Woodland stream.

Hunting a Constitutional Right?

According to the US Fish and Wildlife Service, the number of hunters in the United States has been declining heavily over the past few decades; and hunters currently only account for approximately 4 percent of the nation's population. Yet, this 4% has been has been fighting hard to keep their barbaric hobby legal. Before this November's elections, ten states had listed hunting a legal right in their state constitutions... practically making the right to kill animals just as important as freedom of speech or religion. Four more states had similar measures on their 2010 ballots, three of which -- Arkansas, Tennessee, and South Carolina -- passed.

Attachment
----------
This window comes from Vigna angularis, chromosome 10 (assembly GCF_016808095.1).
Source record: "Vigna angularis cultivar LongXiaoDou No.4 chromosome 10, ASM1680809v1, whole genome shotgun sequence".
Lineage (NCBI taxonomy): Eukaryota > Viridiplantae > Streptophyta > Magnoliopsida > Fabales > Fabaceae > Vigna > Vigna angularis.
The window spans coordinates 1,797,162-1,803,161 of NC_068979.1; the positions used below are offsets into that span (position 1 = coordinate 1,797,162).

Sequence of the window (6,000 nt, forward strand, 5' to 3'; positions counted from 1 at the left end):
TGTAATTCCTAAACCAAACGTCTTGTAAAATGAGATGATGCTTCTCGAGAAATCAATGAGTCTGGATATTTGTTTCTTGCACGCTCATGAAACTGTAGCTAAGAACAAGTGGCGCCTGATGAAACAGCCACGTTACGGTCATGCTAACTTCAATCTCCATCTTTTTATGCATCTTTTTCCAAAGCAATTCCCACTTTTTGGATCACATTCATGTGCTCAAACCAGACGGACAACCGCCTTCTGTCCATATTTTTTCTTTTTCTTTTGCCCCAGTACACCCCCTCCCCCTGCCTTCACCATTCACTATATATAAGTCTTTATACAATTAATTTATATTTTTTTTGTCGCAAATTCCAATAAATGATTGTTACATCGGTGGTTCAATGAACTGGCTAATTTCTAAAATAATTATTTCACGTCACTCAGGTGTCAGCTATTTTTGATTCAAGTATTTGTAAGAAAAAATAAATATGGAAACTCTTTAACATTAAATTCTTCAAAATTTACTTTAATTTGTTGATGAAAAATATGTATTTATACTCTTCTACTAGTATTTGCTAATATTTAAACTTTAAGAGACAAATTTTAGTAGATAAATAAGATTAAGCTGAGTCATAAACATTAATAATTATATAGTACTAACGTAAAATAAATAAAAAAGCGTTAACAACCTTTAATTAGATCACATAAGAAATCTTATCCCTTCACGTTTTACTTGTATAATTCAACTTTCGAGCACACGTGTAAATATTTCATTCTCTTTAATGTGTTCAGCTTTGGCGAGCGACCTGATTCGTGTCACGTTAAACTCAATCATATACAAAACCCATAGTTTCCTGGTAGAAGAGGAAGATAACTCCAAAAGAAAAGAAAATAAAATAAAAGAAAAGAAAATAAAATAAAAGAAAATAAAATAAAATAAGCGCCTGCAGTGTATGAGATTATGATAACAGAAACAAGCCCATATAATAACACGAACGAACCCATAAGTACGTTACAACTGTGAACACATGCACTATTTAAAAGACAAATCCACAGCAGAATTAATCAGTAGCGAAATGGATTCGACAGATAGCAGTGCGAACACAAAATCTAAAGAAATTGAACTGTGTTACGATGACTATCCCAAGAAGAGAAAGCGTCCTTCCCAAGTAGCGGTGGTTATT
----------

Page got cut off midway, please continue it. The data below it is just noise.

Vermont started the trend back in 1777 when hunting was a household's primary source of food. But today (233 years later) with grocery stores, city living, increased scientific knowledge and an understanding of wildlife conservation, hunting is becoming more and more and thing of the past. These constitutional amendments now put us back a step, making it difficult for management agencies to protect wildlife and more acceptable to ignore science. Even many groups and individuals who support hunting still feel it's not a privilege that belongs in the constitution.



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